7 of 8 people found the following review helpful
More Behavioural Economics From Dan Ariely,
This review is from: The Upside of Irrationality (Hardcover)
Dan Ariely is a top rate economist -- one who tests the bedrock assumptions of the field!
The first chapter examines whether incentive-based pay really does lead to higher performance. Many people take this assumption for granted, but is it true?
Obviously this is a complex issue, but Ariely details some results of an experiment he ran in rural India. Participants were paid per their performance in some simple problem solving tasks. Due to the lower living standards there, Ariely was able to offer some participants the chance of winning up to three months' wages at a time.
As it happened, high rewards actually led to lower performance than low- or middle-rewards. Ariely hypothesises that thoughts of the high pay crowd out participants' attention to the problem at hand.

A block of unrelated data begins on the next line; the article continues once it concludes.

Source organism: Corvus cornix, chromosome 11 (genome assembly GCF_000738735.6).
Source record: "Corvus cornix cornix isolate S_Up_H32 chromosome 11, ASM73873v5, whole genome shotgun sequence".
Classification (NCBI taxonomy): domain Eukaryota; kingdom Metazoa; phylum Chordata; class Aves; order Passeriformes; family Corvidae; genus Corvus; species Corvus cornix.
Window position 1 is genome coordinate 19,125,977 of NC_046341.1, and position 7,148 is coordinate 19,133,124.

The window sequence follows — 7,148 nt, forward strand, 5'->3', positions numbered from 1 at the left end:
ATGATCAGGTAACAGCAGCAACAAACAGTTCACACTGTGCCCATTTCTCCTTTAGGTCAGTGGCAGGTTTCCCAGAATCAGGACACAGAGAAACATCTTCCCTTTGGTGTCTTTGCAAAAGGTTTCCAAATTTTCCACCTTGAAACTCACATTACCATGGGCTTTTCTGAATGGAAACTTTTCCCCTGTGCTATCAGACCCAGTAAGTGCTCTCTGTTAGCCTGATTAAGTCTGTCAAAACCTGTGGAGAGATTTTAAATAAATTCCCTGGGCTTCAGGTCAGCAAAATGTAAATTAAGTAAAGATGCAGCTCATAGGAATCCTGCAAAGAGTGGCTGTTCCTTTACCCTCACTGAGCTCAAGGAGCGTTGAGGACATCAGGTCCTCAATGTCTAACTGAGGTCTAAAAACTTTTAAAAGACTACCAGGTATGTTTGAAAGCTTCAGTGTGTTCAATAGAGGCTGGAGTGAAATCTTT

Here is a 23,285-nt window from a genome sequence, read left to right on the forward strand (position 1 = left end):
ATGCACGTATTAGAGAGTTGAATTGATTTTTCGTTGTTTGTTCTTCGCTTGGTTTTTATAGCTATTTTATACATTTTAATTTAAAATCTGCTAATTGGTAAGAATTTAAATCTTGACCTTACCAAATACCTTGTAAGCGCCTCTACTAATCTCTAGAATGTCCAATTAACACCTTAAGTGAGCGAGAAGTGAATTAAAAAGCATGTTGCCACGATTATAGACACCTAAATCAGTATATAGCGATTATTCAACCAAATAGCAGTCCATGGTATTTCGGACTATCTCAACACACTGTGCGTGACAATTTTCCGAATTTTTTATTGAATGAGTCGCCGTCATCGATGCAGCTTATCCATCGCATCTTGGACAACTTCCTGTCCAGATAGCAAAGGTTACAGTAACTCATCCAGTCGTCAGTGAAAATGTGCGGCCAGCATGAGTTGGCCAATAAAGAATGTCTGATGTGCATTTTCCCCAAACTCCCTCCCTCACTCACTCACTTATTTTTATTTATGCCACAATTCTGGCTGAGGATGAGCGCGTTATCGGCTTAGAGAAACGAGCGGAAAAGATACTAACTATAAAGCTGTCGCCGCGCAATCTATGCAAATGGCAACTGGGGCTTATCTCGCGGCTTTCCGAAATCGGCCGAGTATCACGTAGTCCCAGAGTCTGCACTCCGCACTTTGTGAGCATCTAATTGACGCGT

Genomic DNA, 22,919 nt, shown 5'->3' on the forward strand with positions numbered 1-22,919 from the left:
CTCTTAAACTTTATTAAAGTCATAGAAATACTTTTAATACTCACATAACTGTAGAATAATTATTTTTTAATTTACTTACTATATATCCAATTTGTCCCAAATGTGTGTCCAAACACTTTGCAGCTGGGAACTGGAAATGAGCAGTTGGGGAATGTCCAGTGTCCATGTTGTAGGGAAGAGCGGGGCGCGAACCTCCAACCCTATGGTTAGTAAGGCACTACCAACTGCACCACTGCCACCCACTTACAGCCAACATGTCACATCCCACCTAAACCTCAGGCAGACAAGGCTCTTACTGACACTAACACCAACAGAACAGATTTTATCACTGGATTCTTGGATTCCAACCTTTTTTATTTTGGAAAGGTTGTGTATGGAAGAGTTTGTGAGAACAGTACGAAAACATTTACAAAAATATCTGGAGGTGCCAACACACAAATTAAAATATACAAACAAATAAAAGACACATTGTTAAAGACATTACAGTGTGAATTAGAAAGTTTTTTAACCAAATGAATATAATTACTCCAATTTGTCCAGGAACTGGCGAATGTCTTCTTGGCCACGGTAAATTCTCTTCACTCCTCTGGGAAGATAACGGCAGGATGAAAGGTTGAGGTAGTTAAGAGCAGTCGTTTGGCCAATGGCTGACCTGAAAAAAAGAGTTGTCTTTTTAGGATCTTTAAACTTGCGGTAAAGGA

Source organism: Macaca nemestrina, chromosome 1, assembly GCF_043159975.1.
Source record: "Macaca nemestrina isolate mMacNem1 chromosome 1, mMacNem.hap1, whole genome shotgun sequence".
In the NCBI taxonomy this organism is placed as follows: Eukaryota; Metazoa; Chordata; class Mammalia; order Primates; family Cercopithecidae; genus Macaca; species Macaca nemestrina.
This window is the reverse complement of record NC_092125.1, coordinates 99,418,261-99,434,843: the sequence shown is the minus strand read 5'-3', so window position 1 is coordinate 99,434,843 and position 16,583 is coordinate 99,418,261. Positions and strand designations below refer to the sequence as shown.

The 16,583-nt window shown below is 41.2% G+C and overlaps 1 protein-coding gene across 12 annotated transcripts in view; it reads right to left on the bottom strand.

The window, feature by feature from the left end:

This finding is at best fragmentary, but it does interestingly run counter to conventional wisdom. More research could be used to show whether bankers' and executives' claims that high pay is absolutely mandatory to attract and motivate top talent are justified. (A similar book is Daniel Pink - Drive.)
Each chapter tackles a similar issue; my favourite is probably the chapter on hedonic adaptation (how we quickly adapt to new things).
I'm not sure how some of the issues really showcase the "upside" of irrationality (such as the pay-for-performance chapter). Seems like a marketing/branding decision, although it didn't make me enjoy the book any less.